Facebooks New Gift Giving Feature Comes Just in Time for the Holidays
In the 1990's internet stocks were booming. Initial Public Offerings routinely broke records, but this is a new day and many people, including Wall Street brokers are wary. An idea which started as a way for college kids to meet blossomed into the largest, most-anticipated IPO since the recession started.
Prior to IPO, the target price of the stock of Facebook steadily increased. In early May, the company was aiming for a valuation somewhere from $28 to $35 per share ($77 billion to $96 billion). On May 14, it raised the targets to $34 to $38 per share. Strong demand, especially from retail investors, suggested Facebook could choose a relatively high offering price. Ultimately underwriters settled on a price of $38 per share, at the top of its target range. This price valued the company at $104 billion, the largest valuation to date for a newly public company.
Since becoming a public company, investors have put pressure on Facebook to ramp up revenues. Shares of Facebook have been sliced by more than half following its debut. Facebook stock traded 1.5% lower at $20.32 yesterday, but rebounded 1.2% to $20.56 in after-hours trading following the news that the company will roll out a gift giving service. That's down from a 52-week high of $45.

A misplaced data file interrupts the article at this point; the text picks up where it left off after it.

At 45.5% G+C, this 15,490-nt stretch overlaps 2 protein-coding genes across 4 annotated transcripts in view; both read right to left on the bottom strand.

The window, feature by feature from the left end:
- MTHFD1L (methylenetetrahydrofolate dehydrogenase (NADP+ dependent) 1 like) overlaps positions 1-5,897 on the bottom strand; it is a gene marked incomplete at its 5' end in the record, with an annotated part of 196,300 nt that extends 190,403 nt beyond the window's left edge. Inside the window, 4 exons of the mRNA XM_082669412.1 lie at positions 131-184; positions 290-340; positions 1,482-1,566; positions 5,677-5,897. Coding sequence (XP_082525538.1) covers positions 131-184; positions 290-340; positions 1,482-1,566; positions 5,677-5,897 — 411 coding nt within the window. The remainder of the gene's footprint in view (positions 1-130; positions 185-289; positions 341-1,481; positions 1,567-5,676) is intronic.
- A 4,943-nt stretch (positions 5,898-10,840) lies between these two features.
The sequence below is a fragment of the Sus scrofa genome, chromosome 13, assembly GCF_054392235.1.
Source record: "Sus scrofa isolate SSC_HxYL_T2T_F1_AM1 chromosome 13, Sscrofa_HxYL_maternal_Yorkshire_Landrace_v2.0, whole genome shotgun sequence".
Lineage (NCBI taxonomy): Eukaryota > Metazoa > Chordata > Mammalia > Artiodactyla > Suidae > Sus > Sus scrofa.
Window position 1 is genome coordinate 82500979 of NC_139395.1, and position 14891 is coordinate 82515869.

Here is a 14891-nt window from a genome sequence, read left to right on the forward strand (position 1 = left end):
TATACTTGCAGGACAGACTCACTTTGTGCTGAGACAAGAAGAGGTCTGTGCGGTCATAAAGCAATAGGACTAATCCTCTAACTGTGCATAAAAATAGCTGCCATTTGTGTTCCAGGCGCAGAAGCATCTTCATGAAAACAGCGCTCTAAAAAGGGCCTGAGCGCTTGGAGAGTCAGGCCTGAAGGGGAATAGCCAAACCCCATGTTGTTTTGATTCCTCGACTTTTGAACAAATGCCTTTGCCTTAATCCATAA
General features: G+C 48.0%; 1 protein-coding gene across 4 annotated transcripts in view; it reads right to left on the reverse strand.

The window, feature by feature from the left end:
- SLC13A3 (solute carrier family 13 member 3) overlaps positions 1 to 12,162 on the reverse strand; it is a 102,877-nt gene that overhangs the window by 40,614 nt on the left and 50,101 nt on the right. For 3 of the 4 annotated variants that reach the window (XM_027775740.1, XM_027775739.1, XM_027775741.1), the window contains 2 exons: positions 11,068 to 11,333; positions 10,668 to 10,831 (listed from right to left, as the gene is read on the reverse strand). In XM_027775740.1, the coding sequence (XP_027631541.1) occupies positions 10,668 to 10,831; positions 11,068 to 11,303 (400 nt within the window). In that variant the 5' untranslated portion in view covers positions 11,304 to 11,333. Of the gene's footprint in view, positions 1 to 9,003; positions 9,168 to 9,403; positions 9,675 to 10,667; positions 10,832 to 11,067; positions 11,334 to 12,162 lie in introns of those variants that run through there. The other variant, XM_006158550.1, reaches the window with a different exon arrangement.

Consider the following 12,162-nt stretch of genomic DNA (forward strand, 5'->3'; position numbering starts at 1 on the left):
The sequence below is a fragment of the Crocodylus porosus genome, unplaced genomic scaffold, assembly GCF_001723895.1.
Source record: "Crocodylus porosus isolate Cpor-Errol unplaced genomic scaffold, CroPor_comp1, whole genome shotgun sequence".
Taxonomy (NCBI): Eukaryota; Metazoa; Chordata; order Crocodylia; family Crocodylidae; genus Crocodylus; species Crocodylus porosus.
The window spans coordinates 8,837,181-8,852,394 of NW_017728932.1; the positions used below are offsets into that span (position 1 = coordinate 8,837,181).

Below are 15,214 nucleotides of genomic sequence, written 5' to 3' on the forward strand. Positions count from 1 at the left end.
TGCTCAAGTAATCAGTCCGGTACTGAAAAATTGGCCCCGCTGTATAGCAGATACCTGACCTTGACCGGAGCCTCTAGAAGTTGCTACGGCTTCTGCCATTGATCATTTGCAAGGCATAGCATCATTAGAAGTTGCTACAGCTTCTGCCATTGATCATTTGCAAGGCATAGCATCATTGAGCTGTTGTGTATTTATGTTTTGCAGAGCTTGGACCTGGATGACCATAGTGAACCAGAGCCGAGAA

Facebook Gifts, a new service that will eventually let its more than 950 million members exchange gifts from their profiles. Starbucks, Magnolia Bakery and 1-800-Flowers are among Facebook's 100 launch partners. Gifts, which will be available through Facebook's site and Android app, is being pushed out randomly to a small slice of Facebook users in the U.S. An iPhone app is expected to come within weeks.
Online gift-giving could prop up Facebook's promise to investors for mobile advertising and increased revenue.
"It's a good signal that they are experimenting with ways to monetize their user base," says Wedbush Securities analyst Michael Pachter.